Teacher/Learner and New Literacies (Theory and Practice, January 17 and January 24, 2015)

On my new site, I explored the topics of action research and literacy in the 21st century. I have found that posting summaries and analysis about relevant articles and studies forces me to read more deeply about these topics. The journals I subscribe to don’t just sit on my desk in the off-chance that I will have some free time to read them.

Bonus: The First Theory and Practice Podcast

I am excited to initiate my very first podcast related to my new site. I have three very knowledgable administrators joining me tonight to discuss principal professional development.

principal-pd-2Better yet, anyone can watch the podcast as it is happening tonight. You can either go to this link, or watch it stream live below (I think; this is my first time trying this).

On differentiation: a reply to a rant and a posing of questions

Matt Renwick:

If you are going to read one post this week, I suggest you make it Grant Wiggins’s (reblogged here). The author of Understanding by Design responded to James DeLisle’s commentary for Education Week, titled “Differentiation Doesn’t Work”. Like Grant, I also was surprised that DeLisle’s piece even made it to publication. His commentary cherry picked quotes from other sources, poorly representing those texts on the challenges and benefits of differentiation.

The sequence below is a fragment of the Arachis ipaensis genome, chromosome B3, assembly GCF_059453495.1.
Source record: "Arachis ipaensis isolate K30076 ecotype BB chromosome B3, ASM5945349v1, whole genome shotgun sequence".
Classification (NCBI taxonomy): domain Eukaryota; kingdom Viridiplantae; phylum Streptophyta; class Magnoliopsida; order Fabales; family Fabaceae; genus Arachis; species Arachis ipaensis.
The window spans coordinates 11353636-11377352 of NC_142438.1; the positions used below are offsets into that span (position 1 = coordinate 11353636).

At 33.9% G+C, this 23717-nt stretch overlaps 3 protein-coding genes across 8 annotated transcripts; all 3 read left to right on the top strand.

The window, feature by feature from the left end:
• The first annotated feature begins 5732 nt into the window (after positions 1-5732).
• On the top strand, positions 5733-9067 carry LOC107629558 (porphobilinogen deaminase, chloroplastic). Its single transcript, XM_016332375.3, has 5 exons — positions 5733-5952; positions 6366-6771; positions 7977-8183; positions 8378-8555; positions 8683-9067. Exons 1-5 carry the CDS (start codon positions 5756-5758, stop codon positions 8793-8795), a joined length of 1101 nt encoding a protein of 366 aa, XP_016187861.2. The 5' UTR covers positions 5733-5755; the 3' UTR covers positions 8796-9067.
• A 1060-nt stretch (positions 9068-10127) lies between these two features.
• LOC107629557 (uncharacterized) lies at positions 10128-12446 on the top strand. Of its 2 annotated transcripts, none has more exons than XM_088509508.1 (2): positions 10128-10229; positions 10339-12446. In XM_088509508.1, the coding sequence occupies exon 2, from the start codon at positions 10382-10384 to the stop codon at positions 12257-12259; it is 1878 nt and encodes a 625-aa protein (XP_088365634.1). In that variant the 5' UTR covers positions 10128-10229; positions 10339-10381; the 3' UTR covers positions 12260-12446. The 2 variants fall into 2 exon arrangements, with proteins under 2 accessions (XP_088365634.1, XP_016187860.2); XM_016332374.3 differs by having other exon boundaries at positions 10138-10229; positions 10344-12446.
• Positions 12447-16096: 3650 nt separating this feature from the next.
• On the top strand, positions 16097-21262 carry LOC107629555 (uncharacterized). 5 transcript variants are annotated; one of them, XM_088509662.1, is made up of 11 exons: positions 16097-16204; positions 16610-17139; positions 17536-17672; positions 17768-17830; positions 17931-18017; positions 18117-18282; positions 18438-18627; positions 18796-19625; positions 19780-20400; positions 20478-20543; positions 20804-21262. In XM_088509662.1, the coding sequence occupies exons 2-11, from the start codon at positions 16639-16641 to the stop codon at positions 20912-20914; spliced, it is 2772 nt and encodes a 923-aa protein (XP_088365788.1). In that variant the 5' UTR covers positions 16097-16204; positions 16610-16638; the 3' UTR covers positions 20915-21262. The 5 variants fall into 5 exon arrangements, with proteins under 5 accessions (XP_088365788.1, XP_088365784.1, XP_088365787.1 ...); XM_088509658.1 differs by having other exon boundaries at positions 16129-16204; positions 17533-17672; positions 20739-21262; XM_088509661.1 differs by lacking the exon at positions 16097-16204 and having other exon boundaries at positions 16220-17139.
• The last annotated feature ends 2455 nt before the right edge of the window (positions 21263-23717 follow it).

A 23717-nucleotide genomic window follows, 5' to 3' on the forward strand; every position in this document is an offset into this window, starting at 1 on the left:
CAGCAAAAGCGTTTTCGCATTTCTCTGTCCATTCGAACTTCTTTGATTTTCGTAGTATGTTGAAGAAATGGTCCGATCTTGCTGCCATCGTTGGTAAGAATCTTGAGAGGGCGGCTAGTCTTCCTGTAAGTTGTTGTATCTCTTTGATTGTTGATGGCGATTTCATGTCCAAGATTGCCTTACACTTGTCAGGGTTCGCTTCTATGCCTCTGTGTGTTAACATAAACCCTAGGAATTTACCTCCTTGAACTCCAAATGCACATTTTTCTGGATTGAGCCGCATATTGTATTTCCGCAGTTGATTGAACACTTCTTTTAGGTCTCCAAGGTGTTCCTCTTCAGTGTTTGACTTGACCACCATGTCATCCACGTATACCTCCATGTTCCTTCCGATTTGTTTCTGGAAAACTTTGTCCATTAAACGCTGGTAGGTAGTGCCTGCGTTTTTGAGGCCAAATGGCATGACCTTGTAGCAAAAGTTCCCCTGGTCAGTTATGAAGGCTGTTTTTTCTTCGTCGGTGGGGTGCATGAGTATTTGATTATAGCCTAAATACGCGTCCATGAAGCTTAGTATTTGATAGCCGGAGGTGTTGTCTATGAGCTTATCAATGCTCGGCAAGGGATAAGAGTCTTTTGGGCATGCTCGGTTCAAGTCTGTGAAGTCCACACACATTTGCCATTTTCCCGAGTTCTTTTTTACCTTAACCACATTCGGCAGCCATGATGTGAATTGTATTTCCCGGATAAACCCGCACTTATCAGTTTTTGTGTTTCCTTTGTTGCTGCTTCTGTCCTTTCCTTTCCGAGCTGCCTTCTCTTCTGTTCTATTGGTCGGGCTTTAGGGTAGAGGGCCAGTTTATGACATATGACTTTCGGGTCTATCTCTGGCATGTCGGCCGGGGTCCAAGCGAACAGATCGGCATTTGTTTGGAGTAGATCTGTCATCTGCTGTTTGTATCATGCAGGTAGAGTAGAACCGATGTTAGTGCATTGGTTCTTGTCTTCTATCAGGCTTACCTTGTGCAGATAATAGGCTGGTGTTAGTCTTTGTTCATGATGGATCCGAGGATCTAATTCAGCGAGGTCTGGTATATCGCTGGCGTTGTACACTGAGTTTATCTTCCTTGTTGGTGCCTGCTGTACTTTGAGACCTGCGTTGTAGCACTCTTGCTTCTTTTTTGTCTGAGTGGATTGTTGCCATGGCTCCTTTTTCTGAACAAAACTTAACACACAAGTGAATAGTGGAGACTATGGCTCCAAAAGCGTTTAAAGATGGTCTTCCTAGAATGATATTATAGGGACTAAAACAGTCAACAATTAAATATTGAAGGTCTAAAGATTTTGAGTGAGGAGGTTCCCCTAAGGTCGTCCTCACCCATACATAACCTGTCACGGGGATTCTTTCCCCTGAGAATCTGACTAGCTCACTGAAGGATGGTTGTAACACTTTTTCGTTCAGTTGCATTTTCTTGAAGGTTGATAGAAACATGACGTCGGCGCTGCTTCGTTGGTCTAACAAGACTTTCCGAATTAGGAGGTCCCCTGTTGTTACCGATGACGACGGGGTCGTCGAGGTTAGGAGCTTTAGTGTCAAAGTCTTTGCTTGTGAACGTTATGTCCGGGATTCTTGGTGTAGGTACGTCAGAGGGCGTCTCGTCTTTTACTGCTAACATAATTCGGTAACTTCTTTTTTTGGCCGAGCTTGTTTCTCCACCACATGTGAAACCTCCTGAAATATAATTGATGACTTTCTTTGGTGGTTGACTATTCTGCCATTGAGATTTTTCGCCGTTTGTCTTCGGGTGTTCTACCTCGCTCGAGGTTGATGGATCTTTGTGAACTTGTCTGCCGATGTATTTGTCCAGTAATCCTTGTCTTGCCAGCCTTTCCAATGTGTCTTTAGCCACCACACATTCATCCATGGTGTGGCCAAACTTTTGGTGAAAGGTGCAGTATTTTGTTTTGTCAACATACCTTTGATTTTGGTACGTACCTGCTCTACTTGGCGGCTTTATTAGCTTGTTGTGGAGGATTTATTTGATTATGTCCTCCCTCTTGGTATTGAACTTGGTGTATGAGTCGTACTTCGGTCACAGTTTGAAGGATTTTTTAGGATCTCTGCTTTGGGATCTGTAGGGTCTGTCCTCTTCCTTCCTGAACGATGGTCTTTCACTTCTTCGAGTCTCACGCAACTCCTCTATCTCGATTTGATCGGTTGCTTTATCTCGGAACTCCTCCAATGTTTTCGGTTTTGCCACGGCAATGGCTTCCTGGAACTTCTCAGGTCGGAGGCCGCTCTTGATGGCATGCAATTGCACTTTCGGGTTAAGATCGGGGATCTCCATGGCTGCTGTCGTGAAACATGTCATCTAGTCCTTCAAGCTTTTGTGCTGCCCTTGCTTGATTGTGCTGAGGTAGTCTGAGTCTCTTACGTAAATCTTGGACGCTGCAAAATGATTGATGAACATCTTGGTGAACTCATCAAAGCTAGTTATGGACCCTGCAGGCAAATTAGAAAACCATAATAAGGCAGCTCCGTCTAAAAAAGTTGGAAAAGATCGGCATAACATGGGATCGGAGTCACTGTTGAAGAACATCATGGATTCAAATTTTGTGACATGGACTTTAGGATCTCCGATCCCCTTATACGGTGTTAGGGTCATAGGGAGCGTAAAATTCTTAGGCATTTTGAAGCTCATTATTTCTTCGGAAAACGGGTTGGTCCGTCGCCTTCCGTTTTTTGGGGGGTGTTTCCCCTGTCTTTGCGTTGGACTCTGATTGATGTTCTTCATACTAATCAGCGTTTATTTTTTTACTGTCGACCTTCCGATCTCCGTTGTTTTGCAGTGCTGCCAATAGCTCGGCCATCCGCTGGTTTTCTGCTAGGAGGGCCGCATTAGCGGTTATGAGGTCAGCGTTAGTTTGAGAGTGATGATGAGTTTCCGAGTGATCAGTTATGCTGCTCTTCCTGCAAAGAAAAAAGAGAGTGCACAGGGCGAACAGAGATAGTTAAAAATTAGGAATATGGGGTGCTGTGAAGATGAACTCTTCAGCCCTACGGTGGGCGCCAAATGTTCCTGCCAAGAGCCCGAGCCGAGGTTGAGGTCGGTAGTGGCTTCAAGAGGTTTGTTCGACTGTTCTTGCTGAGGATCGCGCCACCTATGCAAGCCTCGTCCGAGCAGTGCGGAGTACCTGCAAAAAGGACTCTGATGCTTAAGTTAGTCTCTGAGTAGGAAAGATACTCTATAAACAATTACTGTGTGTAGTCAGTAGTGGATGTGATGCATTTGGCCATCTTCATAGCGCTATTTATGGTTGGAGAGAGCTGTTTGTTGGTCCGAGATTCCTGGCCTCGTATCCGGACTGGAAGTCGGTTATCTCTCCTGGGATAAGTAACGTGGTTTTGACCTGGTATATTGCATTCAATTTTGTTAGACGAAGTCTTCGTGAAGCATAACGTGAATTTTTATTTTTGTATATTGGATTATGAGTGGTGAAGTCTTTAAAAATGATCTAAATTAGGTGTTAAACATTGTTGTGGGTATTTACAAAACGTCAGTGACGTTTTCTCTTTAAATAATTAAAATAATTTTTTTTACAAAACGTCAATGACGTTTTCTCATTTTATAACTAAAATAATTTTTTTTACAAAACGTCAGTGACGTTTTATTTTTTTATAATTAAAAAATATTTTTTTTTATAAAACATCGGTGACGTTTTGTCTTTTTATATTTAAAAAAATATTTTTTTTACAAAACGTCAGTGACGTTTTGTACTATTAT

What are your thoughts on differentiation, DeLisle’s commentary, and Wiggins’s response? Please share in the comments.

Originally posted on Granted, and...:

James DeLisle recently wrote a Commentary in Education Week in which he trashed differentiation of learning. In this post, I respond to his utterly invalid arguments. In the next post I speak to the larger issue of teacher vs. school obligation in dealing with heterogeneous classes, and what heterogeneity should and should not demand of teachers. Ed Week has not responded to my submission, so I am publishing this on my own.

To the Editor:

Why in the world did you publish James DeLisle’s one-sided self-serving rant on differentiated instruction (“Differentiation Doesn’t Work,” by James R. Delisle, Education Week)?

First of all, he covers exactly the same ground in the back and forth in Education Week a few years ago between Mike Schmoker (Ed Week Commentary, September 20, 2010) and Carol Ann Tomlinson (Letter November 12, 2010) – and does so far less coherently and persuasively than Schmoker…

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Matt Renwick:

Technology is becoming ubiquitous. With all of this access, how can we start to develop authentic spaces for learning that complement and enhance our in-person learning experiences? I explore different interpretations of blended learning, as well as offer my own thoughts on how to best help learners come together and develop a sense of connectedness with their peers, their subject, and themselves.

Originally posted on Theory and Practice:


Unlearning is more difficult than learning something new, and one of our most important challenges is to let go of existing structures in order to build more effective ones. – Alan November, from his book Who Owns the Learning? Preparing Students for Success in the Digital Age (Solution Tree, 2012)